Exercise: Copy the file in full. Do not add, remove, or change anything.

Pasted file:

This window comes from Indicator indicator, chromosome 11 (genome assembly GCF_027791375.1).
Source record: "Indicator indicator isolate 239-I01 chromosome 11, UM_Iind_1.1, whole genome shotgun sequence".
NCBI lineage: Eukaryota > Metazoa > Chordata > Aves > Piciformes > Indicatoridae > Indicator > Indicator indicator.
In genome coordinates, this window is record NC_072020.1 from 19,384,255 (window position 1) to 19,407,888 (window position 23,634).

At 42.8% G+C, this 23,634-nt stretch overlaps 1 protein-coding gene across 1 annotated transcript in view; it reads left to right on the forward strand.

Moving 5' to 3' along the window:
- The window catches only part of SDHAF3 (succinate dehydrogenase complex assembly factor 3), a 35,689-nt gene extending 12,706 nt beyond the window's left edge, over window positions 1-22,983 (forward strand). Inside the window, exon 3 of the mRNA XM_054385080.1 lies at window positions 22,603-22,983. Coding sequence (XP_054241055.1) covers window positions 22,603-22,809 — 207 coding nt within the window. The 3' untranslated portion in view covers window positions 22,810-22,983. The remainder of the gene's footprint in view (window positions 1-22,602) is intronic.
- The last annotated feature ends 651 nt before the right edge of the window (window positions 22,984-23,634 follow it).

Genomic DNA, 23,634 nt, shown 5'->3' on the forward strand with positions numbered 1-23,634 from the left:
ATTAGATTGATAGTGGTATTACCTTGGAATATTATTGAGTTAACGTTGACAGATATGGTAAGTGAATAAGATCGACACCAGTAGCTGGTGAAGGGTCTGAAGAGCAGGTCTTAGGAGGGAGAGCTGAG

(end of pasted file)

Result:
This window comes from Indicator indicator, chromosome 11 (genome assembly GCF_027791375.1).
Source record: "Indicator indicator isolate 239-I01 chromosome 11, UM_Iind_1.1, whole genome shotgun sequence".
NCBI lineage: Eukaryota > Metazoa > Chordata > Aves > Piciformes > Indicatoridae > Indicator > Indicator indicator.
In genome coordinates, this window is record NC_072020.1 from 19,384,255 (window position 1) to 19,407,888 (window position 23,634).

At 42.8% G+C, this 23,634-nt stretch overlaps 1 protein-coding gene across 1 annotated transcript in view; it reads left to right on the forward strand.

Moving 5' to 3' along the window:
- The window catches only part of SDHAF3 (succinate dehydrogenase complex assembly factor 3), a 35,689-nt gene extending 12,706 nt beyond the window's left edge, over window positions 1-22,983 (forward strand). Inside the window, exon 3 of the mRNA XM_054385080.1 lies at window positions 22,603-22,983. Coding sequence (XP_054241055.1) covers window positions 22,603-22,809 — 207 coding nt within the window. The 3' untranslated portion in view covers window positions 22,810-22,983. The remainder of the gene's footprint in view (window positions 1-22,602) is intronic.
- The last annotated feature ends 651 nt before the right edge of the window (window positions 22,984-23,634 follow it).

Genomic DNA, 23,634 nt, shown 5'->3' on the forward strand with positions numbered 1-23,634 from the left:
ATTAGATTGATAGTGGTATTACCTTGGAATATTATTGAGTTAACGTTGACAGATATGGTAAGTGAATAAGATCGACACCAGTAGCTGGTGAAGGGTCTGAAGAGCAGGTCTTAGGAGGGAGAGCTGAG